To help students planning their professional careers understand the opportunities in the fields of genetics and genomics, the National Human Genome Research Institute (NHGRI) today launched the Genomic Careers Resource on the institute's Web site, www.genome.gov. The careers resource showcases nearly 50 career opportunities through video interviews, career profiles, tools to rate potential career choices, and an interactive game.
"It would have been valuable to have such easily accessible career advice when I was a student," said Eric D. Green, M.D., Ph.D., director of NHGRI, part of the National Institutes of Health. "The Genomic Careers Resource will get current and future students excited about careers in genetics and genomics, showing them how they can contribute to improving human health and a better understanding of our biological world."
The Genomic Careers Resource Web site, available at www.genome.gov/GenomicCareers, is aimed primarily at high school and college students. Institute staff unveiled the new resource today at the annual National Science Teachers Association meeting in Philadelphia. Science teachers were encouraged to share the resource with other educators and school guidance counselors who play critical roles in guiding today's students toward careers.
"We designed the career resource to showcase real people engaged in a wide variety of activities in the fields of genetics and genomics," said Vence Bonham, chief of NHGRI's Education and Community Involvement Branch, which created the new Web site. "It is filled with tools that can help students narrow down the careers they want to pursue in these growing fields."
The Genomic Careers Resource currently has the following major components:
Welcome videos explain how to use the Web site and give an introduction to genomics. There is also a link to an educator page, where teachers can view a lesson plan to integrate the Genomic Careers Resource into their curriculum. The Web site also includes a share button that gives users the ability to distribute content through social media networks.
The Career Tracker, a tool that helps users keep track of careers they like best, allows users to rate careers and video interviews on a scale from one to five stars. The more stars a user assigns, the more the user's interest in that career and the easier it is for Career Tracker to recommend which career path the user might want to consider.
This section features video interviews with professionals and tours of genomic facilities. All videos are closed-captioned and include transcripts. Each interview or tour peeks into the lives and workplaces of genomics and genetics workers, from young people just starting their careers to nationally recognized leaders. When available, the site provides links to related videos. Users can explore what others in the same or similar fields have to say. Most interview videos also include links to related Career Profiles.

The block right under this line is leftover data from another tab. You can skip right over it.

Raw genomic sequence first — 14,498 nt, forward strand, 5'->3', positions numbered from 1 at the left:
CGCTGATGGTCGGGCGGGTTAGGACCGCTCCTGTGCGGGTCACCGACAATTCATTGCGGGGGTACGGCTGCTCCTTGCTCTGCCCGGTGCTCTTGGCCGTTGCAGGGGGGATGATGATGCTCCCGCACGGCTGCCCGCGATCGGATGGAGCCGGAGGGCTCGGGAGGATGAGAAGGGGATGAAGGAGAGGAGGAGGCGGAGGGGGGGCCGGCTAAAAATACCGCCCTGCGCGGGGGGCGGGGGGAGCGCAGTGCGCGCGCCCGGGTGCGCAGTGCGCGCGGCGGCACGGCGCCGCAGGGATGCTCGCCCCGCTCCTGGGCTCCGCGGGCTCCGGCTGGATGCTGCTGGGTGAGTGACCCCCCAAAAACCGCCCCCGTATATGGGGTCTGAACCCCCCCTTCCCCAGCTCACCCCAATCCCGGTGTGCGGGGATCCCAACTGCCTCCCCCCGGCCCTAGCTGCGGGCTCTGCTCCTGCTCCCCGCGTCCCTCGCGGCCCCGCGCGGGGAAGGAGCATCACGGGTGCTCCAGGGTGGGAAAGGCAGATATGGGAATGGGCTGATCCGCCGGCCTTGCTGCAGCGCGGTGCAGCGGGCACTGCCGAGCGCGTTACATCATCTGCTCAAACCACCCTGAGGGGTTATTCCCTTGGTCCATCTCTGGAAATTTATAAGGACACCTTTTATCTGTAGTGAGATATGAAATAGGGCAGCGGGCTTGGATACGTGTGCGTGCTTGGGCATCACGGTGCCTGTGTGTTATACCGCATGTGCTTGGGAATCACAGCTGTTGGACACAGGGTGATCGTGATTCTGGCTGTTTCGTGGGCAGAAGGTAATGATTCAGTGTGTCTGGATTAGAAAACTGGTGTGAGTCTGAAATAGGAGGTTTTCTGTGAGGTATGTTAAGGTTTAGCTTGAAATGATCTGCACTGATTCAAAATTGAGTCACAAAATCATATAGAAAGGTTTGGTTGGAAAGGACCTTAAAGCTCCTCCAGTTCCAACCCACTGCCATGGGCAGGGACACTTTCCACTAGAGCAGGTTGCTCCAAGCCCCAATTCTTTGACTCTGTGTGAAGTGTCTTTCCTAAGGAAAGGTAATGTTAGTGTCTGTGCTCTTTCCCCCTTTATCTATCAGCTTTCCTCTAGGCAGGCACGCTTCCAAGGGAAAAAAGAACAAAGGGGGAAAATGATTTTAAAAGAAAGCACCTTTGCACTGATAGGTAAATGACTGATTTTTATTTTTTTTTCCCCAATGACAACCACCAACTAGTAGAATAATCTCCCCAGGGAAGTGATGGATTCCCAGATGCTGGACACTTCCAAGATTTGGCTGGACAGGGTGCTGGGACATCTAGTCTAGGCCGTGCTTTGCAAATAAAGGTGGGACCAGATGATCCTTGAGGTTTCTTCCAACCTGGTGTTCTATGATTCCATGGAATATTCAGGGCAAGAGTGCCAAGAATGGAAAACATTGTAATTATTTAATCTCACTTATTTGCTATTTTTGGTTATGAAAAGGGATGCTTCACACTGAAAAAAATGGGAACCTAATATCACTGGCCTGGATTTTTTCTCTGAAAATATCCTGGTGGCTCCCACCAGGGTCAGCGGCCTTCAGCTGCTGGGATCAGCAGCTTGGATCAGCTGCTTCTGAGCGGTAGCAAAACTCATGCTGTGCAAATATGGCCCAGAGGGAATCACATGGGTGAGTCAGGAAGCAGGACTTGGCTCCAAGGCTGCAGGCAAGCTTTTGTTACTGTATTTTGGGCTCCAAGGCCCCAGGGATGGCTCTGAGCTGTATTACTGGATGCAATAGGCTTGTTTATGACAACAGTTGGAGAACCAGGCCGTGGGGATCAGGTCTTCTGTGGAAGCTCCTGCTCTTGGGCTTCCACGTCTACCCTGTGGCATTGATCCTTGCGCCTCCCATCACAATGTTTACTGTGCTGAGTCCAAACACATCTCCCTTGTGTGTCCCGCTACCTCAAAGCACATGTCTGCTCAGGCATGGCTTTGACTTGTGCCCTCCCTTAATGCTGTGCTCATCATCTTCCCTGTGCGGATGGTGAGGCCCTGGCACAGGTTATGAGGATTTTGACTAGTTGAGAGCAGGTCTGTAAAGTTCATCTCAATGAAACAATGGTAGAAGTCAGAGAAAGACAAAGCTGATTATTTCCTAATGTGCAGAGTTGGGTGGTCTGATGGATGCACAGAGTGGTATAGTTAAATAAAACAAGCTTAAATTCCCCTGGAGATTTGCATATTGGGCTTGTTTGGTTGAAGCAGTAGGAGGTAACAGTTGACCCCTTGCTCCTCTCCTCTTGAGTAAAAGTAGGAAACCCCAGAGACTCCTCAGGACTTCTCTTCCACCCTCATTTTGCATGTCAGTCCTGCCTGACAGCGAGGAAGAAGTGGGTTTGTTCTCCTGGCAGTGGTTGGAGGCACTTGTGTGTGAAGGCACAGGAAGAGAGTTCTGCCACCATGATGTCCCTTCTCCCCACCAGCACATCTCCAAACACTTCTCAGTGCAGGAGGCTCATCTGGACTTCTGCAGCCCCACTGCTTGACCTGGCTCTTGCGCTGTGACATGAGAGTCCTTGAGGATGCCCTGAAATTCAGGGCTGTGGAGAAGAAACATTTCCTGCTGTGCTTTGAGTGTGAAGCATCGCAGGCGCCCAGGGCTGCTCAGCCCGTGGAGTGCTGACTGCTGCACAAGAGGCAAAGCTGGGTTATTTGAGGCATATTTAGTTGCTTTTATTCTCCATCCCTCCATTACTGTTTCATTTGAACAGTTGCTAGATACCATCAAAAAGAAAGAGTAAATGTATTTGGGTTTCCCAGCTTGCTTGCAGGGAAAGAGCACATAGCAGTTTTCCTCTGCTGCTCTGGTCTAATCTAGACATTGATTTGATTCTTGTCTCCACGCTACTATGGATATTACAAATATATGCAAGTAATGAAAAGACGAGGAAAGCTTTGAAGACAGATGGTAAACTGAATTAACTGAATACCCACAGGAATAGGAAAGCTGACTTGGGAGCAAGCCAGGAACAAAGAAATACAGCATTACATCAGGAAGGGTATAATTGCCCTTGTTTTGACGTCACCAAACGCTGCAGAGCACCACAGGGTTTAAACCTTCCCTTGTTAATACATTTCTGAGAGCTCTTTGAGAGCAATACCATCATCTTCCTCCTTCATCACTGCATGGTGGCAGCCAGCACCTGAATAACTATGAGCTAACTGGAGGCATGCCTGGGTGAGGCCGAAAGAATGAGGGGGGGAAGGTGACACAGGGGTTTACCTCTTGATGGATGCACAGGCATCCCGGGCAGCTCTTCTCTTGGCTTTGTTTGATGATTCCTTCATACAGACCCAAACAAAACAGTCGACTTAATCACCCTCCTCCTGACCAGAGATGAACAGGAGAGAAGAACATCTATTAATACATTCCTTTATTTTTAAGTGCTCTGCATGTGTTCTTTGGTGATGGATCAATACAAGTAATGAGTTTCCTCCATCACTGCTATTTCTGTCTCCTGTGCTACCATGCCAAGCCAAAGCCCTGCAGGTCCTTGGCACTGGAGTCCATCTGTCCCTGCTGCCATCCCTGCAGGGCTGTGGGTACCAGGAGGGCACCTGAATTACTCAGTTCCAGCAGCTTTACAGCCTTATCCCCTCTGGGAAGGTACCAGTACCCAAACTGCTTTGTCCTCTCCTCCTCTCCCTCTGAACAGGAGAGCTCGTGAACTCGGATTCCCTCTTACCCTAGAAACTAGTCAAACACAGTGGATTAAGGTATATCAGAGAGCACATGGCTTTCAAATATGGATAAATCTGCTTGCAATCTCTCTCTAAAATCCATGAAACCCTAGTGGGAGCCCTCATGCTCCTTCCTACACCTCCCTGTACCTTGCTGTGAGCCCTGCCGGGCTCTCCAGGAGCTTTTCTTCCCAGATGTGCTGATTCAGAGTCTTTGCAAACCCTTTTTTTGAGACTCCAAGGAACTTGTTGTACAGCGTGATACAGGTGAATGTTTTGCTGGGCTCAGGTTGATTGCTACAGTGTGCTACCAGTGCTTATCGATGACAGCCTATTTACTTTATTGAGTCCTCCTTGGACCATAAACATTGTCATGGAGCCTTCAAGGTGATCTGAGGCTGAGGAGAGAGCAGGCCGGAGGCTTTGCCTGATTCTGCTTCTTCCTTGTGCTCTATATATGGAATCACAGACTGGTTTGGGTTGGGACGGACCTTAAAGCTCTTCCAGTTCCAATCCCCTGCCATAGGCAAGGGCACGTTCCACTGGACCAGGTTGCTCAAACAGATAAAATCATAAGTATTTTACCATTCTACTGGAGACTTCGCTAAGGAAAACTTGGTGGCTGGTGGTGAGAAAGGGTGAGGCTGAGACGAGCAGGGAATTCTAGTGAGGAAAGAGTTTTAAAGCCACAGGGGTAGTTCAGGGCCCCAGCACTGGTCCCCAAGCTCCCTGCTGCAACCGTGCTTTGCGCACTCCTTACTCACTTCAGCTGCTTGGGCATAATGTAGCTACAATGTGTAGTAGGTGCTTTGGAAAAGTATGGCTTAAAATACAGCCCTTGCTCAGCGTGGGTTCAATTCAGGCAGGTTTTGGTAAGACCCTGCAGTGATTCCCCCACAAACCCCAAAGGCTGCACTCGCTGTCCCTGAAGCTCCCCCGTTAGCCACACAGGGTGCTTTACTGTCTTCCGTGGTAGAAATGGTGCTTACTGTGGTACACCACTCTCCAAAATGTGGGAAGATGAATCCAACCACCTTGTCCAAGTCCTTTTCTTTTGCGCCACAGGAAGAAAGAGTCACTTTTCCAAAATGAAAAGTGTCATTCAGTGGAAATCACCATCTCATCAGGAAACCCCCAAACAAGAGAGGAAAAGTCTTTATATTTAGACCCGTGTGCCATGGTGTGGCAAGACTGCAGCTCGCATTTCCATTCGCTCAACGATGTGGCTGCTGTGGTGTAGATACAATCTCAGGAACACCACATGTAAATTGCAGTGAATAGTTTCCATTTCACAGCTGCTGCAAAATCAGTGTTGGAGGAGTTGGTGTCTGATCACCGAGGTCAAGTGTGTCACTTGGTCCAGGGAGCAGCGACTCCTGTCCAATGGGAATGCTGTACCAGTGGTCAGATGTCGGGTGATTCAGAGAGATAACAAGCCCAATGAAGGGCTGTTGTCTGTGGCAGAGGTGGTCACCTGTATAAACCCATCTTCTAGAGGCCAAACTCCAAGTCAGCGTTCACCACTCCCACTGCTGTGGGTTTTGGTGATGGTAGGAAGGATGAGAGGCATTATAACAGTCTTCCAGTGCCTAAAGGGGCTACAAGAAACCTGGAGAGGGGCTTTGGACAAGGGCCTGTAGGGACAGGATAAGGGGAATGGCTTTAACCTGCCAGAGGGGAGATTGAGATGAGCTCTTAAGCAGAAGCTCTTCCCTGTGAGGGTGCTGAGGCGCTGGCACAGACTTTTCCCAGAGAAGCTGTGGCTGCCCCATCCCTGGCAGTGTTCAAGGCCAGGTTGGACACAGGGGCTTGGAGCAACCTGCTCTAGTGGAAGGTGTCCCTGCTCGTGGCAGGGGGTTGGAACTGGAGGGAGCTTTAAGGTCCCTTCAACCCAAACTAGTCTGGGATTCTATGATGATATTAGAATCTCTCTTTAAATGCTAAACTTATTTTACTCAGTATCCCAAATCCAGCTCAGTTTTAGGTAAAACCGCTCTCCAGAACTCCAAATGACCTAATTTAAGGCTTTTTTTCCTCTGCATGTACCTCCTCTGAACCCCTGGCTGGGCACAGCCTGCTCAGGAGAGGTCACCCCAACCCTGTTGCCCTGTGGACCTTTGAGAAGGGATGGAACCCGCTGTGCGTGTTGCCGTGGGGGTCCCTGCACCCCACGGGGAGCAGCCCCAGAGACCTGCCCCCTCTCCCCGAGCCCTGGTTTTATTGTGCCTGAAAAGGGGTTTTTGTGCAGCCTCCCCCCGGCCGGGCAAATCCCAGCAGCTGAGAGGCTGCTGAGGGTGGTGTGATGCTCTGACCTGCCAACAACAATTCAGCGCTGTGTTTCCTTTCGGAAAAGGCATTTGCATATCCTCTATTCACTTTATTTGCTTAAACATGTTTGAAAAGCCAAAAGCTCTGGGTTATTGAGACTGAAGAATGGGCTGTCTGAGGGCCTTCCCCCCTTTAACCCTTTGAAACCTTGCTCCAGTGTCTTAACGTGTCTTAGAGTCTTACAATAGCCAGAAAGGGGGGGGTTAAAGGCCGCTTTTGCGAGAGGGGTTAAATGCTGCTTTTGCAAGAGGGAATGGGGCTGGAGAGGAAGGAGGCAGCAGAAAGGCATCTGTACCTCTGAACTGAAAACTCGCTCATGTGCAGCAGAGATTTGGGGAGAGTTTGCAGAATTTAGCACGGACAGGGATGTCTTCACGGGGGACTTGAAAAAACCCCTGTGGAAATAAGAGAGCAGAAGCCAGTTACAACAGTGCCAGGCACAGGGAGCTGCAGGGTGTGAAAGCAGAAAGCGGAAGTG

The Career Profiles database contains profiles of approximately 50 jobs in genomics and genetics. Each profile features a job description, career outlook, and description of working conditions, in addition to education requirements, average income, and other information.
A TV icon at the top of a career profile links to video interviews or tours associated with that career. The video helps put the profile into a real-life context.
Once users are familiar with the resource, they can take the Genomics Challenge. This quiz randomly selects six videos featuring students already pursuing careers in genomics and genetics. While the video is playing, the user must determine what career the student is pursuing and select it from a list of career titles. At the end, a score is given.
This section provides links to reputable learning resources, professional organizations, and science news sources; it's a great resource for teachers, too.
"As a science educator who travels to schools throughout the year, I thought it would be important to develop a resource that would attract a diverse audience of high school and college students to the growing and broadening fields of genetics and genomics," said Carla Easter, Ph.D., NHGRI science education specialist who led the effort. "There are many resources available to students who are making science career decisions, but few that allow them to get an authentic sense of what lies before them as does the Genomic Careers Resource."
In addition to NHGRI researchers and staff, participating organizations providing expertise and time to the Genomic Careers Resource include GeneDx, the National Center for Biotechnology Information, the National Library of Medicine, the NIH Intramural Sequencing Center, the National Institute of Standards and Technology, the Society for the Advancement of Chicanos and Native Americans in Science, Concordia University, Prince Georges County Public Schools in Maryland, Arizona State University, and John Hopkins University. A complete list of organizations and individuals is available at http://www.genome.gov/GenomicCareers/credits.cfm.
NHGRI is one of 27 institutes and centers at the NIH, an agency of the Department of Health and Human Services. Additional information about NHGRI can be found at its Web site,www.genome.gov.